Programming about peace took priority over everything else. The URI started branding itself as a peace organization. “Be a peacemaker!” was emphasized in its promotional literature and products. When someone called the URI office a recorded message talked about how you could join URI and work for peace. Peace, of course, is a wonderful and laudable goal, but it has always been only one of the purposes of the URI. Where did that leave all of us with Cooperation Circles focused on justice, gender issues, the environment, literacy, or dozens of other interfaith arenas?
The events of 9/11 had their roots in ancient conflicts among three Abrahamic faiths: Christianity, Judaism, and Islam. It was natural that the solution would be sought in dialogue among those faiths. The rest of us – some without any history of perpetrating religious violence – were shunted to the side. We watched what we had entered with optimism and enthusiasm about a fully inclusive movement, focused on issues of truly common concern, become ever more narrowly focused on one issue, rooted in in-fighting within one family of religions, the descendants of Abraham.
Where was the focus on economic justice, the environment, the concerns of women and indigenous people? Where were the representatives of the non-Abrahamic faiths? Repeatedly we were told that peace was now the highest priority for time and resources. Other program concerns have to wait. Repeatedly we were told that panels were full or that because the focus was on Abrahamic issues, other representatives were not as needed.
I was told about, but didn’t witness, a panel at a North American Interfaith Network Connect on religious violence that only included Abrahamic speakers, until someone from the audience asked, “Why don’t we hear from some of the faiths that don’t make war on each other?”
In a strange way, it seems that the faiths that don’t have a history of religious violence are being marginalized once again, as if not being violent made us somehow irrelevant. I would argue the opposite; that perhaps such faith traditions might have insights that could help.
I saw the renewed centrality of Abrahamic traditions manifest when a group formed in San Francisco to advance the United Nation’s Millennium Development Goals:
- eradicating extreme poverty and hunger,
- achieving universal primary education,
- promoting gender equality and empowering women
- reducing child mortality rates,
- improving maternal health,
- combating HIV/AIDS, malaria, and other diseases,
- ensuring environmental sustainability, and
- developing a global partnership for development.
The planning group consisted of a large number of ministers, a few rabbis, lay leaders from Christian and Jewish communities, and me. I support the MDGs. Like many, I believe the goals are interwoven, that they should be addressed synergistically, and that success in one arena should help the others.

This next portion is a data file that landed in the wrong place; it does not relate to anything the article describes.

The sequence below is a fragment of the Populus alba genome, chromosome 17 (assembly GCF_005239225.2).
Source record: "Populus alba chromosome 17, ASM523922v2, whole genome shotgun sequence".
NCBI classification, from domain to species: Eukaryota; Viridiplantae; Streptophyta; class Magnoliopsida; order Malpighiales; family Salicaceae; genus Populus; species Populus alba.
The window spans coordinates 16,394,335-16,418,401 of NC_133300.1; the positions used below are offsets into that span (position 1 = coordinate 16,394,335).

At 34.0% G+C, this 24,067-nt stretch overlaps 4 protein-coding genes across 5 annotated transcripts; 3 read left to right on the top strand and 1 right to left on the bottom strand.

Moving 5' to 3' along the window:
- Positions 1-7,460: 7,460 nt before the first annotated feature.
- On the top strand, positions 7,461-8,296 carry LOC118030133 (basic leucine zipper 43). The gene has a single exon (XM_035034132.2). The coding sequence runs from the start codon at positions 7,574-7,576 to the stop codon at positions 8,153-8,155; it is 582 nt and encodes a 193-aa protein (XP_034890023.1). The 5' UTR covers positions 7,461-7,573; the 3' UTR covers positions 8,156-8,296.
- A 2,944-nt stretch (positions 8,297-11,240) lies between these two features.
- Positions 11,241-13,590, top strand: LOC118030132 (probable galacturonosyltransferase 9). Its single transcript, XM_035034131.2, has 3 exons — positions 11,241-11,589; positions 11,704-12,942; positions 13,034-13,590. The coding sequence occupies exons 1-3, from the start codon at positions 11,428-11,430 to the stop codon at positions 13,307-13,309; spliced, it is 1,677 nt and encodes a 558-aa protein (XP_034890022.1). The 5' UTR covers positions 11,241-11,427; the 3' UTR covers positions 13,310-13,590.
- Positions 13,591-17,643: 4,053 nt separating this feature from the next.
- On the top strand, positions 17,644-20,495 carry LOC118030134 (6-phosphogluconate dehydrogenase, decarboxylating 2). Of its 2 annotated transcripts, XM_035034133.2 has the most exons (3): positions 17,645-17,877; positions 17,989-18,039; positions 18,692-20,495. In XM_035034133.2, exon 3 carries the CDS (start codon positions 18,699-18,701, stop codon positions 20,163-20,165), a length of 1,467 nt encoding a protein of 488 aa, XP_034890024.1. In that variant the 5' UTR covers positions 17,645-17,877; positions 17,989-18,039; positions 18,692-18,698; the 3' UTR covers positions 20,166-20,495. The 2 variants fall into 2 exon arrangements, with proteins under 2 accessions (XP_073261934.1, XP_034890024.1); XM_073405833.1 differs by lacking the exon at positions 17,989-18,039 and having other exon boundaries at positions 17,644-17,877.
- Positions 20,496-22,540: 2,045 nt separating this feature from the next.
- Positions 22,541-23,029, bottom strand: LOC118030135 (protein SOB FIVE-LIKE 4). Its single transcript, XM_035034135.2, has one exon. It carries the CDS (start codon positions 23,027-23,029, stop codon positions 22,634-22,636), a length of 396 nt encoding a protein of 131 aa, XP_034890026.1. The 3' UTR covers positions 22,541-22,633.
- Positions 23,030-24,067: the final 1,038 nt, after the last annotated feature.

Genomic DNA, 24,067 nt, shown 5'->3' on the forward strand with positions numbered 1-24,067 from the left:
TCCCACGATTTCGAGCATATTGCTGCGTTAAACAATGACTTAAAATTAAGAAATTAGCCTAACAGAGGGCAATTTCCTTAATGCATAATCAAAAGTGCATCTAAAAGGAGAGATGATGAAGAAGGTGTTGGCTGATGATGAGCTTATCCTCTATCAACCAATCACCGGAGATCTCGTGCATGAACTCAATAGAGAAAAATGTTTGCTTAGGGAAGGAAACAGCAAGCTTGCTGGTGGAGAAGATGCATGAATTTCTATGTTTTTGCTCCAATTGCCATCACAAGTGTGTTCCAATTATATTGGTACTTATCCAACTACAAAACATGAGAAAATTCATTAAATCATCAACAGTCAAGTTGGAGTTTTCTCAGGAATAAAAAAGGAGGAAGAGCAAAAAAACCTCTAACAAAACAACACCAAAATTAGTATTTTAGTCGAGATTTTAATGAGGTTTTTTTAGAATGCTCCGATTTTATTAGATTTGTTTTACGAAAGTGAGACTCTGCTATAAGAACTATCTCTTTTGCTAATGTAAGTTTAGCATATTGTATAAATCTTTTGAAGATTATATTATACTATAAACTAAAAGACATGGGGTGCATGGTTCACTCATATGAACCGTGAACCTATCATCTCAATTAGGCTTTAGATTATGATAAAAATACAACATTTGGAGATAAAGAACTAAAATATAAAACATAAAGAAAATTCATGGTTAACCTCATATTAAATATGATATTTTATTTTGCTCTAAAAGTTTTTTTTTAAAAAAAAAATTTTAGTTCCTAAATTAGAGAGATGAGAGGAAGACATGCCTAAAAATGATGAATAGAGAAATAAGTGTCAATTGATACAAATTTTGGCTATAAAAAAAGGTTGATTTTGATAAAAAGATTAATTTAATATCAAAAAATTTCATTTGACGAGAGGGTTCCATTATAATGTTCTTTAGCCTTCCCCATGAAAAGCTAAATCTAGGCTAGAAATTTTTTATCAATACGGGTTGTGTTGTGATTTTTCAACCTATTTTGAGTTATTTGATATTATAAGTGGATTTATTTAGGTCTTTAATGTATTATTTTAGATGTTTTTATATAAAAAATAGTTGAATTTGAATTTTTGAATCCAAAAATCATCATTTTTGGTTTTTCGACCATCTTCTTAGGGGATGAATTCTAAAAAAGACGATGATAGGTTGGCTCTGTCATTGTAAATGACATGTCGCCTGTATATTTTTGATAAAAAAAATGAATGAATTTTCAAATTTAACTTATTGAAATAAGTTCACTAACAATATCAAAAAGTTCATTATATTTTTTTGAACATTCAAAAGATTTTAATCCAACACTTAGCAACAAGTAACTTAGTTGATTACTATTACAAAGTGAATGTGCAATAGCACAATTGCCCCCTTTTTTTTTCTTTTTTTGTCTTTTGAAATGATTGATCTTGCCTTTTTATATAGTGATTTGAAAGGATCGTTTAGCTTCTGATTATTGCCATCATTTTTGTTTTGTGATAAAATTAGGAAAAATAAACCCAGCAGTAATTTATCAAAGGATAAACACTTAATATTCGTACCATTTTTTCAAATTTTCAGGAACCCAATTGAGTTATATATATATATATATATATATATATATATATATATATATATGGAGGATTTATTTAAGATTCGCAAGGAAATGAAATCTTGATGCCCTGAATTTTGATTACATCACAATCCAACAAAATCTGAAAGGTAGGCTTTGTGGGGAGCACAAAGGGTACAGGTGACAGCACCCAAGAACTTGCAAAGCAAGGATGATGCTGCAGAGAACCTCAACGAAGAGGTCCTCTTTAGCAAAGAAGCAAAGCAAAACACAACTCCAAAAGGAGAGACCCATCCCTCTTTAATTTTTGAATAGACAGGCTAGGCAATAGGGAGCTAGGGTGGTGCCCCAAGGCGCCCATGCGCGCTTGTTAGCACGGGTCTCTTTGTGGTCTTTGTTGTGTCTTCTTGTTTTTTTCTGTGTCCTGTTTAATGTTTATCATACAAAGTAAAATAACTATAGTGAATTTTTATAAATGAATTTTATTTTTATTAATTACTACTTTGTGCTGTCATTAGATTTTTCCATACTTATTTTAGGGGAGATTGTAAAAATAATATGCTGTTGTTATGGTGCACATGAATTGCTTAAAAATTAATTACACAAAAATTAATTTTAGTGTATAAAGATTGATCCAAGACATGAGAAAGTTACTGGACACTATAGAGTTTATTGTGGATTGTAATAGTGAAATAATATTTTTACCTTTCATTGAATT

My own Wiccan group is most interested in advancing goals three and seven, though we recognize the importance of all. From its first meeting, though, the San Francisco MDG program planners focused entirely on goal one, eradicating poverty and hunger. When I pointed out the need for addressing the other goals as well, I was told that poverty was obviously the most important one. When I suggested that focusing on all of the goals would attract more representatives of other faiths, I was told that other faiths “didn’t care” or else they would have been at the meeting.1 The group proceeded on with their business, without me.
Happily, things have started changing in the past couple of years. Hurricane Katrina seemed once again to focus attention on global warming and environmental issues, at least until the recession competed for everyone’s attention. URI globally seems to be much closer to an embrace of the entire purpose driving URI. Globally, it seems that all of the Millennium Development Goals are beginning to receive the attention they deserve.
9/11 was a step backwards for the role of non-Abrahamic faith traditions in interfaith work. It could have been a great step forward for all of us, greater than Bettina imagined, but which I’m sure she would approve. Let us once again commit ourselves and our interfaith movement to action that most includes people of all faiths working together to address all of our needs and those of the planet.
1 An onging issue for non-Abrahamic groups arises from the fact that most of them do not have paid clergy. As a result, they are most able to attend interfaith meetings after work hours or on weekends, whereas paid clergy prefer to meet during their business hours. As a result, more often than not, when Abrahamic clergy set the day and time for an interfaith meeting, most non-Abrahamics can’t come.